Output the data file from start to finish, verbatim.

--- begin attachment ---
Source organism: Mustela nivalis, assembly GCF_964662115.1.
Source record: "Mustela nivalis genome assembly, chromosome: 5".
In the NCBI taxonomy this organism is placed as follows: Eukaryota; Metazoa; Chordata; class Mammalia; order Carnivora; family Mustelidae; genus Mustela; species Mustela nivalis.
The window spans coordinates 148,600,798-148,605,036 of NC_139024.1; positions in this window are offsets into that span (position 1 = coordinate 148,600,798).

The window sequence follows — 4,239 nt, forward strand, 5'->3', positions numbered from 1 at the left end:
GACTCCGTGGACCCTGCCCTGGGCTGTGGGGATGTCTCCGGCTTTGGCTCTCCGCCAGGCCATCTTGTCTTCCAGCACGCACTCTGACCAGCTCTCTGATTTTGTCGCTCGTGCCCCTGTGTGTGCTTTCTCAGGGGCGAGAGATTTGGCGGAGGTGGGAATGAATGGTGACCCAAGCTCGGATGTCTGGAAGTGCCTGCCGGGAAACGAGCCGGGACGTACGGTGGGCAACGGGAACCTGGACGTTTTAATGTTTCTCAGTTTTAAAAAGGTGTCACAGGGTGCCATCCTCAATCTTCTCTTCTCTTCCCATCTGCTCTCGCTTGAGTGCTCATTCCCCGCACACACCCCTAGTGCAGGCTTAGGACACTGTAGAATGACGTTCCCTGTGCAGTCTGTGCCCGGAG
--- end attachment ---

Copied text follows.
Source organism: Mustela nivalis, assembly GCF_964662115.1.
Source record: "Mustela nivalis genome assembly, chromosome: 5".
In the NCBI taxonomy this organism is placed as follows: Eukaryota; Metazoa; Chordata; class Mammalia; order Carnivora; family Mustelidae; genus Mustela; species Mustela nivalis.
The window spans coordinates 148,600,798-148,605,036 of NC_139024.1; positions in this window are offsets into that span (position 1 = coordinate 148,600,798).

The window sequence follows — 4,239 nt, forward strand, 5'->3', positions numbered from 1 at the left end:
GACTCCGTGGACCCTGCCCTGGGCTGTGGGGATGTCTCCGGCTTTGGCTCTCCGCCAGGCCATCTTGTCTTCCAGCACGCACTCTGACCAGCTCTCTGATTTTGTCGCTCGTGCCCCTGTGTGTGCTTTCTCAGGGGCGAGAGATTTGGCGGAGGTGGGAATGAATGGTGACCCAAGCTCGGATGTCTGGAAGTGCCTGCCGGGAAACGAGCCGGGACGTACGGTGGGCAACGGGAACCTGGACGTTTTAATGTTTCTCAGTTTTAAAAAGGTGTCACAGGGTGCCATCCTCAATCTTCTCTTCTCTTCCCATCTGCTCTCGCTTGAGTGCTCATTCCCCGCACACACCCCTAGTGCAGGCTTAGGACACTGTAGAATGACGTTCCCTGTGCAGTCTGTGCCCGGAG